Relining Your Chimney
There are several conditions that warrant the consideration to have your chimney relined. Some of these conditions are such fire hazards that you would literally be playing with fire if you did not have your chimney relined.
If any of these conditions exist in your home, you should consider having your chimney relined:
- If you have a wood stove insert that is pushed into an open fireplace. This completely changes the dynamics of how the chimney will draft. Most older non EPA certified inserts have 7” or 8” diameter exhaust outlets on the stove. When you try to vent one of these stoves through a chimney that is designed to vent an open fireplace, often the chimney does not draft properly. This condition may make the stove hard to light and will allow the smoke and or flue gasses to cool. (The cooler the flue gasses the more creosote will build up.) This can lead to very dangerous chimney fires. The 3rd degree glazed creosote can also cause a very unpleasant odor to enter the home.
- Another reason to reline is if you are in an older home, usually built prior to 1940. They did not put clay liners in the chimney. Therefore you don’t have anything protecting your home other than the old brick and mortar. Over a long period of time the old mortar can wear down and cause cracks and voids in the chimney. Heat will penetrate through these cracks and voids and caused what is called pyrolysis to the adjoining wood. Pyrolysis is the gradual turning of the wood to charcoal. Wood that has succumbed to pyrolysis will combust at very low temperatures compared to wood that has not turned to charcoal. Therefore time is not on your side. You can think everything is okay, after all it’s been that way for years. You’re enjoying a nice fire and the unknown pyrolysis exists. You get the right amount of heat and oxygen and suddenly your wall adjoining your chimney catches on fire. This is something you don’t want to gamble on and would have been prevented with installing a chimney liner.
- Other chimneys that have liners that are cracked or damaged either due to past chimney fires, age, or earthquake damage also need to be relined to keep the chimney safe.
A chimney cap does a great job at keeping moisture, leaves and pests out of your chimney. This is extremely important to the longevity of your chimney. Moisture, rain, wind, snow and ice are all enemies of the inside of your chimney. The more you block them from coming in the less damage they will cause. Having a chimney without a chimney cap is like heating your home and leaving the front door open. Water is the biggest problem with all types of chimney liners, so take steps to reduce the intrusion of moisture with a good cap. If you don’t have a chimney cap on your chimney, give us a call now.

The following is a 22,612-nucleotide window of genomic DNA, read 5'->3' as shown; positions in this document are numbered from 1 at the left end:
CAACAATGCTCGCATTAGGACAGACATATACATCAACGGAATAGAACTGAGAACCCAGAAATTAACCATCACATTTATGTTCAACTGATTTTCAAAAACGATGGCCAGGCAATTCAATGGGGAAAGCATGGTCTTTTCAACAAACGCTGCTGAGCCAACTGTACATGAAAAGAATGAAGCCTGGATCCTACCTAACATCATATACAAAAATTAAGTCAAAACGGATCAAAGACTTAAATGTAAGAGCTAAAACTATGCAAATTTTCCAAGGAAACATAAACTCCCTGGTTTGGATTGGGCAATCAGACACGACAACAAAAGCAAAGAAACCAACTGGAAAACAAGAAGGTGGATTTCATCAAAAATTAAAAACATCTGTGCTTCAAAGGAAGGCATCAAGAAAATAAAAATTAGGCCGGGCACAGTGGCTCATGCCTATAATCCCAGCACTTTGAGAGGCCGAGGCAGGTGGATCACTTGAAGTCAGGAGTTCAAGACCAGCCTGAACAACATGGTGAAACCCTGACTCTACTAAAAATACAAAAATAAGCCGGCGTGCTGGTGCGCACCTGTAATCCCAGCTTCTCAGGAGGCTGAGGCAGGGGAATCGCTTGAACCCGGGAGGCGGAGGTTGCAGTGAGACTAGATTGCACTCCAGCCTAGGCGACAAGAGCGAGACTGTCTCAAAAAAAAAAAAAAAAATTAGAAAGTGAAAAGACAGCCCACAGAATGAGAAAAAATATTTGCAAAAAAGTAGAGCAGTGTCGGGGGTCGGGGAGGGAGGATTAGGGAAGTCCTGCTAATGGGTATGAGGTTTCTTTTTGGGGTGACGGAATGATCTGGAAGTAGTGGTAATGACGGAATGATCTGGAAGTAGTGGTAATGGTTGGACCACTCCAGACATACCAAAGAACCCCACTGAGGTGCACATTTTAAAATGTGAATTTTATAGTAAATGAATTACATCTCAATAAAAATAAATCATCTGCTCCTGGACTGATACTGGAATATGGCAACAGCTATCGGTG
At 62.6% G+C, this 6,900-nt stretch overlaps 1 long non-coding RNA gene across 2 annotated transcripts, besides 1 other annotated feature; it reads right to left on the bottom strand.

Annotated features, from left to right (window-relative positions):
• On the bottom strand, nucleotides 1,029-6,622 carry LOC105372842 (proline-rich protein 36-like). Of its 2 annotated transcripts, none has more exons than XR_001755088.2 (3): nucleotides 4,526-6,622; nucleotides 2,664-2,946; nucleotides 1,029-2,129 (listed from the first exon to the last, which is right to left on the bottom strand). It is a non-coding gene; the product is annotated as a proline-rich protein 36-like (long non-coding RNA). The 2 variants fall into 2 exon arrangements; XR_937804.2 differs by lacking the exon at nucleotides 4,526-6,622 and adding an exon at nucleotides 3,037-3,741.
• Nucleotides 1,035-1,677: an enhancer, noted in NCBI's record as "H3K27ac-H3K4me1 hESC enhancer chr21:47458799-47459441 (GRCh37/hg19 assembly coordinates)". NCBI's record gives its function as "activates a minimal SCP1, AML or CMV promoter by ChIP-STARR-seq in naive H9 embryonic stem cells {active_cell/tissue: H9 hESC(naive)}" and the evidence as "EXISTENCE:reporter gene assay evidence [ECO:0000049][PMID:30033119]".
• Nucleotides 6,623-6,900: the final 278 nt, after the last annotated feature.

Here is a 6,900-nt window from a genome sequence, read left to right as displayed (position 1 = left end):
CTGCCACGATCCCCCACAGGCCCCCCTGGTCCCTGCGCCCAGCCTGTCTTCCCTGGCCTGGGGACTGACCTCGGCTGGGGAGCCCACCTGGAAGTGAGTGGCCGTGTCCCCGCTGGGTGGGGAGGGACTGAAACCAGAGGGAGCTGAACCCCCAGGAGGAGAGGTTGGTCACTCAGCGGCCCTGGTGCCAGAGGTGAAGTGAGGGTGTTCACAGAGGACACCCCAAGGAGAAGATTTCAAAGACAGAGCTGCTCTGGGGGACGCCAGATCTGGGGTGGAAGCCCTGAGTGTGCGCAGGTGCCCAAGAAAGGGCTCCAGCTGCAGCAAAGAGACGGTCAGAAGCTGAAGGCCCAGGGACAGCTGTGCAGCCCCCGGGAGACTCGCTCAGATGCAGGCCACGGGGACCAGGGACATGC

It is the best long-term investment that you can make for your chimney’s sake. Chimney caps come in all shapes, sizes and materials. Most popular are those made from copper and stainless steel.
We use a camera to inspect what can’t be seen by the naked eye inside the chimney, looking for cracks and missing mortar between tiles as well as buckled pipes in prefab chimneys.
Chimney Crown Rebuilding, Sealing and Repair
Your chimney crown is the area that is around the top of the chimney. Not the chimney cap that is an attachment that is added to the top of the flue pipe. The chimney crown tops off the masonry walls of the chimney, usually with a wider masonry or cement area. This solid covering stops moisture from filtering down through your brick or stone work in your chimney. It protects the mortar that holds everything together.
Time, weather, heat and cold all play a part in the deterioration of the chimney crown. It is the most exposed part of your chimney, as such needs to be inspected yearly.
One of the most important components of your whole chimney and heating system is the flue and the chimney liner. Any time our technicians examine your chimney during an inspection we look closely at the condition of the chimney liner. The liner moves all the gases and smokes out of your home and allows extremely hot and toxic gases to exit your home safely. Any breaks or openings in the chimney liner can lead to serious problems, potentially allowing a spark or floating ember to escape into the area between the lining and the chimney.
The chimney needs a non-combustible lining that allows complete and efficient venting of the smoke, gases and particulate matter that drafts out of your chimney. Chimney liners can be made of many materials like clay tiles, cast masonry mix, aluminum or stainless steel.
Relining involves inserting a new central lining or flue inside an existing chimney. It is the most effective, affordable way to repair chimney damage or to upgrade an unlined, dangerous chimney to acceptable safety standards. The repair is completed quickly and with minimal expense compared to rebuilding the chimney from the ground up.